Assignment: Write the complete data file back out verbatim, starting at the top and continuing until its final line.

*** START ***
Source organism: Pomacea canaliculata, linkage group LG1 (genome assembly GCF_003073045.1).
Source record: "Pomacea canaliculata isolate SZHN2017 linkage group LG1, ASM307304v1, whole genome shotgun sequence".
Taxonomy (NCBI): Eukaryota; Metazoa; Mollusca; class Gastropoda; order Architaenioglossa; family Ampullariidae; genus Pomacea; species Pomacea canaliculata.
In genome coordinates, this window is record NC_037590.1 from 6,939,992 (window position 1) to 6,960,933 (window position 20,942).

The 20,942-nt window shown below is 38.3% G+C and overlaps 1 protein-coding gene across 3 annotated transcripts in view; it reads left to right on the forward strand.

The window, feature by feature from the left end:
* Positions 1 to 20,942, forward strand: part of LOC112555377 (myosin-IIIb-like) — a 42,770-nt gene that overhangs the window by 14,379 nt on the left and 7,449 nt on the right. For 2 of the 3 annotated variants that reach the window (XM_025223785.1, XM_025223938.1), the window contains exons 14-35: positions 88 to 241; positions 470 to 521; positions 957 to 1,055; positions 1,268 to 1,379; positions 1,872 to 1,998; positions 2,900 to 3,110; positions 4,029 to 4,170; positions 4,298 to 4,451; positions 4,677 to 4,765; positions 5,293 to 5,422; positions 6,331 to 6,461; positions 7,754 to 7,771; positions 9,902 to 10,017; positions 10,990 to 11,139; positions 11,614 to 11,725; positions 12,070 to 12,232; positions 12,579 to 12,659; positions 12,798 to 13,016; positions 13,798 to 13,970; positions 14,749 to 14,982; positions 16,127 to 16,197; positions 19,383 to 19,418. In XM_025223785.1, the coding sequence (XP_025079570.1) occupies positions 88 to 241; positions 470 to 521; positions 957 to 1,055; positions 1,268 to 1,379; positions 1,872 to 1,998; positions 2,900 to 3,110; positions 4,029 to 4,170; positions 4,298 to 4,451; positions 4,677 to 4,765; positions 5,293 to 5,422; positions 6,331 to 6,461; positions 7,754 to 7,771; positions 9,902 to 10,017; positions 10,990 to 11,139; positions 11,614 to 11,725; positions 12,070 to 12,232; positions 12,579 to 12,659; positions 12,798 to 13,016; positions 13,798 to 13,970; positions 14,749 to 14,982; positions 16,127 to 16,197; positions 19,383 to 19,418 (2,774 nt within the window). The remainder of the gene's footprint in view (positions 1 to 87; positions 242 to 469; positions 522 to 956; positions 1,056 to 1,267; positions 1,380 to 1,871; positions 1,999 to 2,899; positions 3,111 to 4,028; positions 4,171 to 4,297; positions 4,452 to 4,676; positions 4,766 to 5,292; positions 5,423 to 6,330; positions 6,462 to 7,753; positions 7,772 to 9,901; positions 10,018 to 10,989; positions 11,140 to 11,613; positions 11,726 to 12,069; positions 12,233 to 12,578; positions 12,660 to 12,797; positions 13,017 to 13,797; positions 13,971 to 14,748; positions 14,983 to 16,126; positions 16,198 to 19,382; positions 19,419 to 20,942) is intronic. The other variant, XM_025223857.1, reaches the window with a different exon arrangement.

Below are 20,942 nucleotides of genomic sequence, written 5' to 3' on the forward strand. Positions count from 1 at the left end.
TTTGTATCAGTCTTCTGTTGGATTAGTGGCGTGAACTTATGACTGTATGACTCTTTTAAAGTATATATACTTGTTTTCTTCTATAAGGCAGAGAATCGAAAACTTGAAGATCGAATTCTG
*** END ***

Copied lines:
Source organism: Pomacea canaliculata, linkage group LG1 (genome assembly GCF_003073045.1).
Source record: "Pomacea canaliculata isolate SZHN2017 linkage group LG1, ASM307304v1, whole genome shotgun sequence".
Taxonomy (NCBI): Eukaryota; Metazoa; Mollusca; class Gastropoda; order Architaenioglossa; family Ampullariidae; genus Pomacea; species Pomacea canaliculata.
In genome coordinates, this window is record NC_037590.1 from 6,939,992 (window position 1) to 6,960,933 (window position 20,942).

The 20,942-nt window shown below is 38.3% G+C and overlaps 1 protein-coding gene across 3 annotated transcripts in view; it reads left to right on the forward strand.

The window, feature by feature from the left end:
* Positions 1 to 20,942, forward strand: part of LOC112555377 (myosin-IIIb-like) — a 42,770-nt gene that overhangs the window by 14,379 nt on the left and 7,449 nt on the right. For 2 of the 3 annotated variants that reach the window (XM_025223785.1, XM_025223938.1), the window contains exons 14-35: positions 88 to 241; positions 470 to 521; positions 957 to 1,055; positions 1,268 to 1,379; positions 1,872 to 1,998; positions 2,900 to 3,110; positions 4,029 to 4,170; positions 4,298 to 4,451; positions 4,677 to 4,765; positions 5,293 to 5,422; positions 6,331 to 6,461; positions 7,754 to 7,771; positions 9,902 to 10,017; positions 10,990 to 11,139; positions 11,614 to 11,725; positions 12,070 to 12,232; positions 12,579 to 12,659; positions 12,798 to 13,016; positions 13,798 to 13,970; positions 14,749 to 14,982; positions 16,127 to 16,197; positions 19,383 to 19,418. In XM_025223785.1, the coding sequence (XP_025079570.1) occupies positions 88 to 241; positions 470 to 521; positions 957 to 1,055; positions 1,268 to 1,379; positions 1,872 to 1,998; positions 2,900 to 3,110; positions 4,029 to 4,170; positions 4,298 to 4,451; positions 4,677 to 4,765; positions 5,293 to 5,422; positions 6,331 to 6,461; positions 7,754 to 7,771; positions 9,902 to 10,017; positions 10,990 to 11,139; positions 11,614 to 11,725; positions 12,070 to 12,232; positions 12,579 to 12,659; positions 12,798 to 13,016; positions 13,798 to 13,970; positions 14,749 to 14,982; positions 16,127 to 16,197; positions 19,383 to 19,418 (2,774 nt within the window). The remainder of the gene's footprint in view (positions 1 to 87; positions 242 to 469; positions 522 to 956; positions 1,056 to 1,267; positions 1,380 to 1,871; positions 1,999 to 2,899; positions 3,111 to 4,028; positions 4,171 to 4,297; positions 4,452 to 4,676; positions 4,766 to 5,292; positions 5,423 to 6,330; positions 6,462 to 7,753; positions 7,772 to 9,901; positions 10,018 to 10,989; positions 11,140 to 11,613; positions 11,726 to 12,069; positions 12,233 to 12,578; positions 12,660 to 12,797; positions 13,017 to 13,797; positions 13,971 to 14,748; positions 14,983 to 16,126; positions 16,198 to 19,382; positions 19,419 to 20,942) is intronic. The other variant, XM_025223857.1, reaches the window with a different exon arrangement.

Below are 20,942 nucleotides of genomic sequence, written 5' to 3' on the forward strand. Positions count from 1 at the left end.
TTTGTATCAGTCTTCTGTTGGATTAGTGGCGTGAACTTATGACTGTATGACTCTTTTAAAGTATATATACTTGTTTTCTTCTATAAGGCAGAGAATCGAAAACTTGAAGATCGAATTCTG